Registrar unfortunately the computers usually pretty

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Registrar Unfortunately, the computer’s usually pretty reliable … so I’m not sure what’s going on here. Narrator What does the registrar imply when she says this: Registrar Unfortunately, the computer’s usually pretty reliable … so I’m not sure what’s going on here. APPENDIX B
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TOEFL iBT ® Quick Prep 32 Listening Practice Set 2: Transcript for Track 3: Narrator Listen to part of a lecture in a biology class. Professor So, that’s how elephants use infra sound … Now let’s talk about the other end of the acoustical spectrum—sound that’s too high for humans to hear: ultra sound. Ultrasound is used by many animals that detect—and, some of them, send out—very high-frequency sounds. So, what’s a good example? Yes, Carol? Female Student Well, bats—since they’re all blind, bats have to use sound for—uh, y’know—to keep from flying into things. Professor That’s echolocation. Echolocation is pretty self-explanatory: Using echoes—reflected sound waves—to locate things … As Carol said, bats use it for navigation and orientation … and what else? Mike? Male student Well, finding food is always important—and, uh, I guess, not becoming food for other animals … Professor Right on both counts. Avoiding other predators—and locating prey—uh, typically insects that fly around at night. Now, before I go on, let me just respond to something Carol was saying—this idea that bats are blind … actually, there are some species of bats—the ones that don’t use echolocation—that do rely on their vision for navigation but, it is true that, for many bats, their vision is too weak to count on. OK, so: quick summary of how echolocation works. The bat emits these ultrasonic pulses—very high-pitched sound waves that we can’t hear—and then: APPENDIX B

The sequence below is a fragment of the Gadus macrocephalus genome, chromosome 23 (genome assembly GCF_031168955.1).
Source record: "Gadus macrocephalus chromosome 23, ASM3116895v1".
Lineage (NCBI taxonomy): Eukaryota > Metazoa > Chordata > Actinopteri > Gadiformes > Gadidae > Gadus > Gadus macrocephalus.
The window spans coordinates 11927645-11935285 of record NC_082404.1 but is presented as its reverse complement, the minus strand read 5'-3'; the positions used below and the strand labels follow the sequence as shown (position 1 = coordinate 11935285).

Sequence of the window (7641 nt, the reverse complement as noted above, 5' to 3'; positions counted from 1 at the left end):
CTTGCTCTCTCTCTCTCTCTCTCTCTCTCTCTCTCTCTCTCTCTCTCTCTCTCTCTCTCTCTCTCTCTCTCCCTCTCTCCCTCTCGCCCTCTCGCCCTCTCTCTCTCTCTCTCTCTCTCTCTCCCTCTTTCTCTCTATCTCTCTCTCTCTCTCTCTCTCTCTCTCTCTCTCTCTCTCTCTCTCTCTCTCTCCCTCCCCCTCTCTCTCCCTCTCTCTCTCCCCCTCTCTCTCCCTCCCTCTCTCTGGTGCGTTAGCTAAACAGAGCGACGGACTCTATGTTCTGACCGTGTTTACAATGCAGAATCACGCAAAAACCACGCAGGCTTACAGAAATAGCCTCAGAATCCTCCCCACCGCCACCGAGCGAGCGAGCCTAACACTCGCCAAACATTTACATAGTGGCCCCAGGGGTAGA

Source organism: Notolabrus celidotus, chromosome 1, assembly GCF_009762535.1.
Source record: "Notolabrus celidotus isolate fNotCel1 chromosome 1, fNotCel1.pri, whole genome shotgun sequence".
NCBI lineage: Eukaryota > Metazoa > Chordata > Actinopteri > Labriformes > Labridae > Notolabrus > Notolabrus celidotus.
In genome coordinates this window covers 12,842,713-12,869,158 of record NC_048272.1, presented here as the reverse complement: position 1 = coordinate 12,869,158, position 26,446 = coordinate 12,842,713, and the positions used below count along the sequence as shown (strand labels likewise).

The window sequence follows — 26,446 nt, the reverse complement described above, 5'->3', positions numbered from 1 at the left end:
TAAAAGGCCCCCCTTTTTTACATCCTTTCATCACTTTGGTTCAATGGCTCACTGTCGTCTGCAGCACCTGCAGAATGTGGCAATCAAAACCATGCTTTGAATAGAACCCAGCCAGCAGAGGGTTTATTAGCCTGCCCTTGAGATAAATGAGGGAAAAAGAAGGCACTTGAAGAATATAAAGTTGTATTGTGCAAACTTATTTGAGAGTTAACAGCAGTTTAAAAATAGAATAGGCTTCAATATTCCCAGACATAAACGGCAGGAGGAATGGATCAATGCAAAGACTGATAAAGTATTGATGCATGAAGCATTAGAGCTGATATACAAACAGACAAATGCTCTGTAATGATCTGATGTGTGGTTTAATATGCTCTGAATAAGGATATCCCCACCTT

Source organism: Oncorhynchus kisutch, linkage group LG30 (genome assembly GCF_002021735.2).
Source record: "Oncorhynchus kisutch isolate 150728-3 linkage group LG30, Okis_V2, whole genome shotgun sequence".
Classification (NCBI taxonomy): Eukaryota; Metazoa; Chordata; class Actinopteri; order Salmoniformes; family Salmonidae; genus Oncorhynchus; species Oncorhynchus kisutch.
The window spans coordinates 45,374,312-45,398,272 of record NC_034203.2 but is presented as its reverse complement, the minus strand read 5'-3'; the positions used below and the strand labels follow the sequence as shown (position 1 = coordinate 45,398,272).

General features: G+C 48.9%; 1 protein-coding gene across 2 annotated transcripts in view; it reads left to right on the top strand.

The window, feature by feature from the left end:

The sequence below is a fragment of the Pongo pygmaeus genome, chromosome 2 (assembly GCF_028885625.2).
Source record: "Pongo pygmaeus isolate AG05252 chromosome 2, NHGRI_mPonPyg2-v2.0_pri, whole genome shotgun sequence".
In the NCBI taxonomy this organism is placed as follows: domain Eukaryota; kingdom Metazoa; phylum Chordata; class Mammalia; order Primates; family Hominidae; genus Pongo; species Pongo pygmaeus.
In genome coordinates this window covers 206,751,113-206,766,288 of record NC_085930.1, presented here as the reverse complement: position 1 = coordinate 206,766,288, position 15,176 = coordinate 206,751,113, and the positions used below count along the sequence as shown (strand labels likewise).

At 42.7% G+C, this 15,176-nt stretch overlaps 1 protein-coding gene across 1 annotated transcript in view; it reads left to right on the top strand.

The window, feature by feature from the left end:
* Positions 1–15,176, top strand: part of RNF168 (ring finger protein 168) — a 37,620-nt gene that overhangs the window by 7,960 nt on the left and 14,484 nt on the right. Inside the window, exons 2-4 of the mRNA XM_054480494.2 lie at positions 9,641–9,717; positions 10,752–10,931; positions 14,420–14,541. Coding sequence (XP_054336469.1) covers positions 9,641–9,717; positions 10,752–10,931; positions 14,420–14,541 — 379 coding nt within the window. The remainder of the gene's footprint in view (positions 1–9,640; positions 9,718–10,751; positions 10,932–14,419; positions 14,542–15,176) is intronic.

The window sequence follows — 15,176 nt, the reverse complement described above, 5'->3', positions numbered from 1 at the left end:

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TOEFL iBT ® Quick Prep 33 they analyze the echoes—how the waves bounce back. Uh, here, let me finish this diagram I started before class … So the bat sends out these pulses—very focused bursts of sound, and echoes bounce back … Y’know, I don’t think I need to draw in the echoes. Your-your reading assignment for the next class—it has a diagram that shows this very clearly—so anyway, as I was saying … By analyzing these echoes, the bat can determine, say, if there’s a wall in a cave that it needs to avoid … and—how far away it is. Another thing it uses ultrasound to detect is the size and shape of objects. For example, one echo they’d quickly identify is the one they associate with a moth, which is common prey for a bat— particularly, a moth beating its wings. However, moths happen to have a major advantage over most other insects: they can detect ultrasound. This means that, when a bat approaches, the moth can detect the bat’s presence … so it has time to escape to safety … or else they can just remain motionless—since, um, when they stop beating their wings, they’d be much harder for the bat to distinguish from, oh, a-a leaf … or-or some other object … Now, we’ve tended to underestimate just how sophisticated the abilities of animals that use ultrasound are. In fact, we kind of assumed that they were
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